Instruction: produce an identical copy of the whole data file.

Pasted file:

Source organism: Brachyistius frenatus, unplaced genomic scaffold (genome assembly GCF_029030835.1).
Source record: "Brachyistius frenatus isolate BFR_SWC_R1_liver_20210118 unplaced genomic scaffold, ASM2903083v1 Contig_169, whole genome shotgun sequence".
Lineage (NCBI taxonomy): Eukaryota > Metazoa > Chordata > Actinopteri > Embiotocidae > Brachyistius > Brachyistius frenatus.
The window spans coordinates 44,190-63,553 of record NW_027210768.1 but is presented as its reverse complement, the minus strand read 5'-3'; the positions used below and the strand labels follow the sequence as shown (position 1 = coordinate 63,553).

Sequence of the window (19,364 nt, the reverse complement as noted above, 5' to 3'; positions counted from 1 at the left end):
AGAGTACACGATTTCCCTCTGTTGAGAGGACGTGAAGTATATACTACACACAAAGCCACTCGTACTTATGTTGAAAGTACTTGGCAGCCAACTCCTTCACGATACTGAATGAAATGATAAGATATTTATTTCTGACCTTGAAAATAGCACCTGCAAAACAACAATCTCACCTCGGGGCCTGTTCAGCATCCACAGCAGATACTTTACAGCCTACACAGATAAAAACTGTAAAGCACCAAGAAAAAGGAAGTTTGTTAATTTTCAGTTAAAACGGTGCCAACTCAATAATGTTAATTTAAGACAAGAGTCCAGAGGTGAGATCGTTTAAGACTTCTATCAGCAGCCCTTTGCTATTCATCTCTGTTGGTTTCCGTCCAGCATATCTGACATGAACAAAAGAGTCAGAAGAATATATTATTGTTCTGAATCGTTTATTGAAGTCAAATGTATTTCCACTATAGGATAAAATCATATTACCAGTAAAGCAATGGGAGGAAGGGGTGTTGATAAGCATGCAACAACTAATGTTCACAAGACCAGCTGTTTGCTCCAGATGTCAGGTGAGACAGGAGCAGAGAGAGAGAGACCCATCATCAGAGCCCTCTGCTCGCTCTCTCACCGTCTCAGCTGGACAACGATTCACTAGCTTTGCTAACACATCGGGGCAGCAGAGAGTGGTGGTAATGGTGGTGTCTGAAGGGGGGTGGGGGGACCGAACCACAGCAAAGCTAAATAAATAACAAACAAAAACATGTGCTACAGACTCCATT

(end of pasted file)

Source organism: Brachyistius frenatus, unplaced genomic scaffold (genome assembly GCF_029030835.1).
Source record: "Brachyistius frenatus isolate BFR_SWC_R1_liver_20210118 unplaced genomic scaffold, ASM2903083v1 Contig_169, whole genome shotgun sequence".
Lineage (NCBI taxonomy): Eukaryota > Metazoa > Chordata > Actinopteri > Embiotocidae > Brachyistius > Brachyistius frenatus.
The window spans coordinates 44,190-63,553 of record NW_027210768.1 but is presented as its reverse complement, the minus strand read 5'-3'; the positions used below and the strand labels follow the sequence as shown (position 1 = coordinate 63,553).

Sequence of the window (19,364 nt, the reverse complement as noted above, 5' to 3'; positions counted from 1 at the left end):
AGAGTACACGATTTCCCTCTGTTGAGAGGACGTGAAGTATATACTACACACAAAGCCACTCGTACTTATGTTGAAAGTACTTGGCAGCCAACTCCTTCACGATACTGAATGAAATGATAAGATATTTATTTCTGACCTTGAAAATAGCACCTGCAAAACAACAATCTCACCTCGGGGCCTGTTCAGCATCCACAGCAGATACTTTACAGCCTACACAGATAAAAACTGTAAAGCACCAAGAAAAAGGAAGTTTGTTAATTTTCAGTTAAAACGGTGCCAACTCAATAATGTTAATTTAAGACAAGAGTCCAGAGGTGAGATCGTTTAAGACTTCTATCAGCAGCCCTTTGCTATTCATCTCTGTTGGTTTCCGTCCAGCATATCTGACATGAACAAAAGAGTCAGAAGAATATATTATTGTTCTGAATCGTTTATTGAAGTCAAATGTATTTCCACTATAGGATAAAATCATATTACCAGTAAAGCAATGGGAGGAAGGGGTGTTGATAAGCATGCAACAACTAATGTTCACAAGACCAGCTGTTTGCTCCAGATGTCAGGTGAGACAGGAGCAGAGAGAGAGAGACCCATCATCAGAGCCCTCTGCTCGCTCTCTCACCGTCTCAGCTGGACAACGATTCACTAGCTTTGCTAACACATCGGGGCAGCAGAGAGTGGTGGTAATGGTGGTGTCTGAAGGGGGGTGGGGGGACCGAACCACAGCAAAGCTAAATAAATAACAAACAAAAACATGTGCTACAGACTCCATT